“My wife called me to tell me that someone from the College had come by to tell her the visibility balloons had gone up that day while I was at the office. When I drove home, they were no longer there,” said Ralph Bradburd, professor of Politcal Economy.

“It’s one of the natural places on campus that people really love,” said Victoria Wolff ’03, a frisbee player who also objects to the disruption of the landscape.

Though local residents dominated the largely anti-field discussion on Thursday, club frisbee players showed up in large numbers to show their concern. For these teams, the issue is the loss of their existing open grassy space, as well as scheduling conflicts with varsity teams that will come with sharing the turf field.

According to Sheehy, the women’s field hockey team will use the field in the 4-6 practice time slot in the Fall and the varsity lacrosse teams will most likely use that slot in the Spring. In the Summer, the field would be free and open to the intramural community and student population at large, as well as the Williamstown community. According to Sheehy, this would “greatly relieve pressure on the Field House to house six teams – now it would be only three or four.” However, this move would also leave only nighttime slots open for intramural, club and recreational use of the field.

“We don’t want to practice between 6:30 and 9 p.m…we have other things to do,” said CJ Bak, member of the Committee on Priorities and Resources and business manger for the Record. In a statement arguing against the field, Bak said that students who play intramurals would have to give up many evening extracurricular activities to be able to practice.

In addition, the issue of space is important. As it now stands, the five club frisbee teams can all fit in the grassy space. Since the field would be oriented diagonally across the grassy area, the actual possible playing area for these teams would decrease.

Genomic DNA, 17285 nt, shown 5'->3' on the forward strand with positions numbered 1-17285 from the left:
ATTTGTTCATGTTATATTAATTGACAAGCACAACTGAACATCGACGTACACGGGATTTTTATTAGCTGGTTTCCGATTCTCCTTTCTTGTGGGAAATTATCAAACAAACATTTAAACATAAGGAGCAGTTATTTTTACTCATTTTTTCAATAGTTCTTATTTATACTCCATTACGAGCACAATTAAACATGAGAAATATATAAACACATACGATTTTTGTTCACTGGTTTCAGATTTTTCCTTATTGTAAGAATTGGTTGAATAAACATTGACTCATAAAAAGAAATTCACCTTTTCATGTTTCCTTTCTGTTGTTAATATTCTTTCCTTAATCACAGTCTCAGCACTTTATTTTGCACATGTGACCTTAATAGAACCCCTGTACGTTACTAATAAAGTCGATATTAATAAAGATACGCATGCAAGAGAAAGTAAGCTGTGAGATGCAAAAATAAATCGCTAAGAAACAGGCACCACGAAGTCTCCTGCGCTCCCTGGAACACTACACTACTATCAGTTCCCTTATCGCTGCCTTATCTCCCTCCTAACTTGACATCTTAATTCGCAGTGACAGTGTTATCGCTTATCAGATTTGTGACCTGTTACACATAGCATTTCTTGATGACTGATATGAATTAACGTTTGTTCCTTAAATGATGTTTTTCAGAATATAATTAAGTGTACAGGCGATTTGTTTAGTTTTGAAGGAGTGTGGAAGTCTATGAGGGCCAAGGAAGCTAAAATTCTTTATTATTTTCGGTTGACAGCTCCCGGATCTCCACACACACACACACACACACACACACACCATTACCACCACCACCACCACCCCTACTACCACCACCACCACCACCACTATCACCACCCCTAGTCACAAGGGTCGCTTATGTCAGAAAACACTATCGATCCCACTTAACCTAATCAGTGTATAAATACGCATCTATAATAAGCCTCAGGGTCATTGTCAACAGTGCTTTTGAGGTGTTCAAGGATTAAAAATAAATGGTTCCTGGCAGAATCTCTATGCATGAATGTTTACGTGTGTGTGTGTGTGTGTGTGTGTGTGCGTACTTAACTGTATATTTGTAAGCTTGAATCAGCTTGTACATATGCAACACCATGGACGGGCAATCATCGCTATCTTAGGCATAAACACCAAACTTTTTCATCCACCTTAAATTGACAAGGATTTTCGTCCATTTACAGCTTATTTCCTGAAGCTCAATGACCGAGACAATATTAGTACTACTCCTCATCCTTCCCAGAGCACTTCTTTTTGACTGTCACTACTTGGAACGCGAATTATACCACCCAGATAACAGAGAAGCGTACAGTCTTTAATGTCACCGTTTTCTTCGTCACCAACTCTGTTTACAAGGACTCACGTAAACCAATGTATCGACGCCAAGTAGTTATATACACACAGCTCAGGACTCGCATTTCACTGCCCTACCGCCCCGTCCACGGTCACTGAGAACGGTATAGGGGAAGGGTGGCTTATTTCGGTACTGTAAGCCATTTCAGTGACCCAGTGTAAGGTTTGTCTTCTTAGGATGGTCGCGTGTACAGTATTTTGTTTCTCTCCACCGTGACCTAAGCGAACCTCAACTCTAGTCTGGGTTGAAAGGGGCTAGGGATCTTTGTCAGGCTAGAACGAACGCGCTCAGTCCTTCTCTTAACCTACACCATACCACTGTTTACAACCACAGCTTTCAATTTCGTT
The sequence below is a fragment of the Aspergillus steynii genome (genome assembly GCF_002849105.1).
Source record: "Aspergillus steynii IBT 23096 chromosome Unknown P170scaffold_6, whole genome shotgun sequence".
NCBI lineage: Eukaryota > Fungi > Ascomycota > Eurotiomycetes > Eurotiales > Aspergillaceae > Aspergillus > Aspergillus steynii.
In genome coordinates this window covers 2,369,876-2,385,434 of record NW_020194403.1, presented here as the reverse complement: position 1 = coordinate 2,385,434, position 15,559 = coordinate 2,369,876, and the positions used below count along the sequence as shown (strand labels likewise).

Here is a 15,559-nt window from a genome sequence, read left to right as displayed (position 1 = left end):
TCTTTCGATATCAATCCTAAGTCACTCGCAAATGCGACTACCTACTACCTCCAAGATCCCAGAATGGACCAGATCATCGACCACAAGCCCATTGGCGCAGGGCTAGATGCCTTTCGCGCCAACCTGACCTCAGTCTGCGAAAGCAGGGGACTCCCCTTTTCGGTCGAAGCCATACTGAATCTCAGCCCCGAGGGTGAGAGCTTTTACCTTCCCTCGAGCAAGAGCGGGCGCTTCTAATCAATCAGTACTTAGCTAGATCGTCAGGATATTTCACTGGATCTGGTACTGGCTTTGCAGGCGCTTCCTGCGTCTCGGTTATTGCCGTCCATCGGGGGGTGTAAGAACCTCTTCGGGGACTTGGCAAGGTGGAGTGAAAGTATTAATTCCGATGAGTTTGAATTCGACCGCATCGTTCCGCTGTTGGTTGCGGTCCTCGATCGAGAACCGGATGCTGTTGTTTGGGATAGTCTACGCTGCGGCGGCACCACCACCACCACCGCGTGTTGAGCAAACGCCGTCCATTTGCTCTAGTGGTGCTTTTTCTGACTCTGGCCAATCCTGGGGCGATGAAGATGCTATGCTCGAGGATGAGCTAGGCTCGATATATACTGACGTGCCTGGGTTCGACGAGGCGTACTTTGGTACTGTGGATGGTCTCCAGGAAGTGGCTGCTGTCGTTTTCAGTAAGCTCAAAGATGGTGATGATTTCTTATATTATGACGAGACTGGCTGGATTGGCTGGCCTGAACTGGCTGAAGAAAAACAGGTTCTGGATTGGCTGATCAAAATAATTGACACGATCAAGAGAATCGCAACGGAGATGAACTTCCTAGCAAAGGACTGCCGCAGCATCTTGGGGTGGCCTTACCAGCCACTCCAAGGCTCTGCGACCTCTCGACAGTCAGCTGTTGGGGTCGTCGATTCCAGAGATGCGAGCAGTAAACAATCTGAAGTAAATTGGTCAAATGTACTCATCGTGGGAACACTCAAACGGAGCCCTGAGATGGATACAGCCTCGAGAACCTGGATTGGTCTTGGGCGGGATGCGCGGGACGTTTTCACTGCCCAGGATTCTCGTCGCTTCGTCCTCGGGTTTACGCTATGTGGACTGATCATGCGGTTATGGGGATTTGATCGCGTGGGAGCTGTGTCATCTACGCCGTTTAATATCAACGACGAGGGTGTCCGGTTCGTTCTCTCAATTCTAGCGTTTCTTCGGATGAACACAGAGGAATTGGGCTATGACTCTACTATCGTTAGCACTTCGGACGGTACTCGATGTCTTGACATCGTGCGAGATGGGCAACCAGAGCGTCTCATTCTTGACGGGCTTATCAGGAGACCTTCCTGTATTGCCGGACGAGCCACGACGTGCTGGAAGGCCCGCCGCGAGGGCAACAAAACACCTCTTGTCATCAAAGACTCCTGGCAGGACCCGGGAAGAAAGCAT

“It’s not as if the absence of this field has crippled our ability to field successful teams,” Bradburd said. “The extent to which we make the College less hospitable to [prospective] students who don’t play varsity sports diminishes the appeal to students who would not be able to engage in intercollegiate sports.” Bradburd and Bak both see the removal of open recreational space as discouraging to casual or non-varsity athletic activity.

Yet, the benefit of the field to many teams is undeniable. “I think if you asked almost anyone on the lacrosse team they would tell you that they would rather play on the grass of Cole Field,” said Scott Wilbur ’03, a lacrosse midfielder.

“Grass is a much nicer surface to play on. The thing is, that with all the snow we get, we can’t play half of our home games because Cole field is under snow. We also can’t practice outside on a full size field, which hurts us significantly. Turf will allow us to play outside in any conditions and to ensure that we play all our home games at home,” he said.

Jen Steinberg ’05, a field hockey goalie, added that the field hockey team could “probably win more on a turf field. [Field hockey] is a different game on turf. It’s pretty amazing to watch.”

In the midst of all the controversy, Clark Companies waits for orders to begin. With the Winter coming on, the 90-day construction period must begin soon to be finished by Feb. 15, the start of NESCAC spring season practices. “We’re ready whenever they are,” said Jim Catella of the Clark Companies.

Discussions are currently underway between the president, vice-president and senior staff of the College about how and perhaps if, the project will continue.